No one appreciates a callous apologist!
Last week we started our new blog series on apologetics, which we defined as the defense of Christianity, not our apology for believing in Christ. As we also stated last week, we must be cognizant of how we come across as we share our proof for the accuracy of the Bible and Christ’s resurrection.
Because Christians, in general, have earned the reputation of being condemning, self-righteous, and unloving. Many Christians feel justified in being so, as they clearly see themselves as being on “Team Right.” But Jesus calls us to humility, which He clearly modeled for us throughout the New Testament.
So if your evangelism strategy is to “stomp” on people, just know that you are “witnessing” in a way that runs counter to the respectful way Jesus treated people. And even by today’s standards, most of the people Jesus sought to spend quality time with were definitely “sinners.”
~ Apologetics: Jesus As Our Model ~
Think about how Jesus approached the Samaritan woman at the well. He well knew the centuries-old animosity between the Jews and their northern neighbors, the Samaritans. And he well knew that a “pious” Jew would have nothing to do with these “unclean” Samaritans. Particularly a Samaritan woman shacking up with some guy to whom she wasn’t married.
But Jesus chose to travel through Samaria on His way to Galilee, just to have a mind-blowing encounter with this world-weary woman. He intentionally sent his disciples off and waited by the well, supernaturally knowing that the hot, mid-day was the only time this shunned woman would chance to fill her water bucket. “How can you ask me for a drink?” she asked, stunned. A Jew — and a rabbi at that — would stoop to request a favor of her?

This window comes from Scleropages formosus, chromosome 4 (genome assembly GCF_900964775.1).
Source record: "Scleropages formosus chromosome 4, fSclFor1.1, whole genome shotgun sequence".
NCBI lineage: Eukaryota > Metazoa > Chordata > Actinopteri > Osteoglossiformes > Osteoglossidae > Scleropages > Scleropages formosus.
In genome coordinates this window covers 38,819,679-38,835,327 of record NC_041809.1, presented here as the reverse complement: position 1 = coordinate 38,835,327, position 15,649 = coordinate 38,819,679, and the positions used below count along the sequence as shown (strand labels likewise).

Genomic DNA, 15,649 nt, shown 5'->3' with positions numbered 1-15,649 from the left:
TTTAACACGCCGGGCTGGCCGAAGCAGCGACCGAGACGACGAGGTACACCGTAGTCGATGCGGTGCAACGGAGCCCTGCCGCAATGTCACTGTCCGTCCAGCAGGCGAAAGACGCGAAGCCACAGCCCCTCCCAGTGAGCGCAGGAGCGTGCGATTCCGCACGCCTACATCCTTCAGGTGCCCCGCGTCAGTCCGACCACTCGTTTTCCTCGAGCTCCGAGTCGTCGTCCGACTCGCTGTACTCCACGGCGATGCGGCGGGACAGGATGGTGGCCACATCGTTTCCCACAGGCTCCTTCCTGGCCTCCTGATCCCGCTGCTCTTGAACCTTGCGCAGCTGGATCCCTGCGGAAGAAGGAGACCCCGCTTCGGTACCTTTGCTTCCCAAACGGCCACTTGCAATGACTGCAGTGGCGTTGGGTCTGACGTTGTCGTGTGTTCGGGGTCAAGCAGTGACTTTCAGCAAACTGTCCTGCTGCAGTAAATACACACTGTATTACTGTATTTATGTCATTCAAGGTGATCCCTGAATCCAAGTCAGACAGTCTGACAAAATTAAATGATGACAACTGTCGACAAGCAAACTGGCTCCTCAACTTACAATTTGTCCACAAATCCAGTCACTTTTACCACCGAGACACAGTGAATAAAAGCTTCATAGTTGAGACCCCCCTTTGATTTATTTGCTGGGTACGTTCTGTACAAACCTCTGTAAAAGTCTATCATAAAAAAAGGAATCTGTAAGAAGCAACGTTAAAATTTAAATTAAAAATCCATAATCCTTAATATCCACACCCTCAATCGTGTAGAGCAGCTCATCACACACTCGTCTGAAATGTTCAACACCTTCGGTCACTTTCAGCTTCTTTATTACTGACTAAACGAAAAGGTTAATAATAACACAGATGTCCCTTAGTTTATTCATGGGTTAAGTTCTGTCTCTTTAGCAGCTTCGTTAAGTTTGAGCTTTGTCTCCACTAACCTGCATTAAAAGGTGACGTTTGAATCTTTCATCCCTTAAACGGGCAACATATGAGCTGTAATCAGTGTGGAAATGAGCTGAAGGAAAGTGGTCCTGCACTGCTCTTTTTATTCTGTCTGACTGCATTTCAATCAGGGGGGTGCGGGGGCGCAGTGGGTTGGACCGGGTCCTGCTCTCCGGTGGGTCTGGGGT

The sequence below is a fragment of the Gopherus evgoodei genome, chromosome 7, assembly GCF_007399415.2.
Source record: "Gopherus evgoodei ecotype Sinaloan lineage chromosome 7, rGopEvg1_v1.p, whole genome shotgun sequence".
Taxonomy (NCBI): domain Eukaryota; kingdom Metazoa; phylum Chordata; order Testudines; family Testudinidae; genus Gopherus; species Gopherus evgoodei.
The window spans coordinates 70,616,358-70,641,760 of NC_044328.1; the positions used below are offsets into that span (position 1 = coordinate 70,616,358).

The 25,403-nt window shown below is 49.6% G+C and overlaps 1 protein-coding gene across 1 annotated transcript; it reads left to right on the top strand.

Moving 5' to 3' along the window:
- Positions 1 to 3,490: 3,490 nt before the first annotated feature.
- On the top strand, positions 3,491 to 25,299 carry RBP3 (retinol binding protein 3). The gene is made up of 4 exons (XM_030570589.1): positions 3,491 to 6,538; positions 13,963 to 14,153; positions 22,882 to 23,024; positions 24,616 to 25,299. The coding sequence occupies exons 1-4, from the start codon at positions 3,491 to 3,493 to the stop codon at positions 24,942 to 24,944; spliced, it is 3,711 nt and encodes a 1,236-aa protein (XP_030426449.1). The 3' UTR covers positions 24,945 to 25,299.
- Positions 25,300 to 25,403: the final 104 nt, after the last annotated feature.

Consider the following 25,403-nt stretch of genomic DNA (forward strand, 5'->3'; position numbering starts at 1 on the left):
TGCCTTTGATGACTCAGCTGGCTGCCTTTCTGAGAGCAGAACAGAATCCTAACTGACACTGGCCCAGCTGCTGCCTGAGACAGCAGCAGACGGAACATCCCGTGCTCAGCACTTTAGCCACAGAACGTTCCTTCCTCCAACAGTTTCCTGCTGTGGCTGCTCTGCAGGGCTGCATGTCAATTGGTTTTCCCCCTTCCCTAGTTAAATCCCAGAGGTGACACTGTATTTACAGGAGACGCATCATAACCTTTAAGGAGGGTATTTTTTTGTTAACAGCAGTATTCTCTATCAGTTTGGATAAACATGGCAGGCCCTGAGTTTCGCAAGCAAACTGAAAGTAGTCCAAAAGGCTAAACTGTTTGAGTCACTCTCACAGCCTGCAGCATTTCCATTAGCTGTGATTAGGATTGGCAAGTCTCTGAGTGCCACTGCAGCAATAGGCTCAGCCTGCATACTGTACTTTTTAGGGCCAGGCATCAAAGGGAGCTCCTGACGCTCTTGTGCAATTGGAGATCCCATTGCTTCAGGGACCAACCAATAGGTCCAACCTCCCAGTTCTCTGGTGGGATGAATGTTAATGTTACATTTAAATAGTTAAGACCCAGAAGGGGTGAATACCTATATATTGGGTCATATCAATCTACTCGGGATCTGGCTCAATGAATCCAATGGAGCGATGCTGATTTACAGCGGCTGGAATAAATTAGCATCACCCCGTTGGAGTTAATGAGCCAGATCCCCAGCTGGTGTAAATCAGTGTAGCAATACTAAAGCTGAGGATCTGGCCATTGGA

Can you imagine the gentle smile on Jesus’ face as he led her into realizing that He was the living water her dry and damaged spirit so desperately needed?
Jesus didn’t judge this woman’s sin before bestowing His love and understanding on her. Neither is it our job, then, to whack non-believers over the head with their sins. To do so is rather hypocritical, anyway, as not one of us is perfect. Yes, we are to focus on living to God’s standards. But our knowing Jesus doesn’t make us “better” than non-believers who don’t even try to do so.
It’s incredibly easy (and human) of us to default to condemning non-believers. Often, I think, because we’ve been told by a church or pastor to draw a clear line in the sand between “us” and “them.” But if Jesus really wanted us to have that separatist mindset, he would have catered to the religious leaders of his day, not the “sinners” who so keenly felt their need for him. I am deeply saddened by any church whose members are charitable only within church walls.
Jesus asks us to be loving — and to leave the pesky work of softening people’s hearts to the Holy Spirit. As Christian singer TobyMac puts it, our simple job description: be Lights Shine Bright.
People were drawn to Jesus because He met them where they were, with arms wide open. Because He valued each person, they were willing to kick the tires of having a personal relationship with Him. They will respond to our love, as well.
~ Apologetics: Dead Zone Without Humility ~
We can think ourselves so righteous for “knowing” Jesus. And so proud of our ability to rattle off scripture or historical facts about the Bible (such as you will learn as we travel through this blog series together). But people don’t really care what we know, if they first don’t know that we really care. One thing let’s not be: a Pharisee. #shudder
So let’s drop our self-righteousness and admit that few of us, this side of heaven, will ever as squeaky clean as we seem to expect non-Christians to be. Once we get clear that Jesus does NOT ask us to be not perfect, but our authentic, real, struggling selves, we can allow non-believers to be utterly human as well. Jesus is well pleased when we get to know people and their struggles before we try to help them clean up their act.
To be an effective apologist, then, we need to engage people the way Jesus did: with humility, kindness, patience, and as much love as we possibly can. Loving is hard, especially with hard-to-love people. But we must remember that Jesus changed lives because He offered empathy and understanding, not because He put on boxing gloves.
As Pastor Britt Merrick writes in his book, Godspeed: If Jesus wasn’t interested in humility, He would have come as a king, not a baby.
Adds Merrick, “Through reading through the Gospels, we learn that Jesus truly knew people. He knew them supernaturally because He was God — but He also know them personally, as humanity. Jesus spent time with people, He listened to their stories, and He knew their hearts.”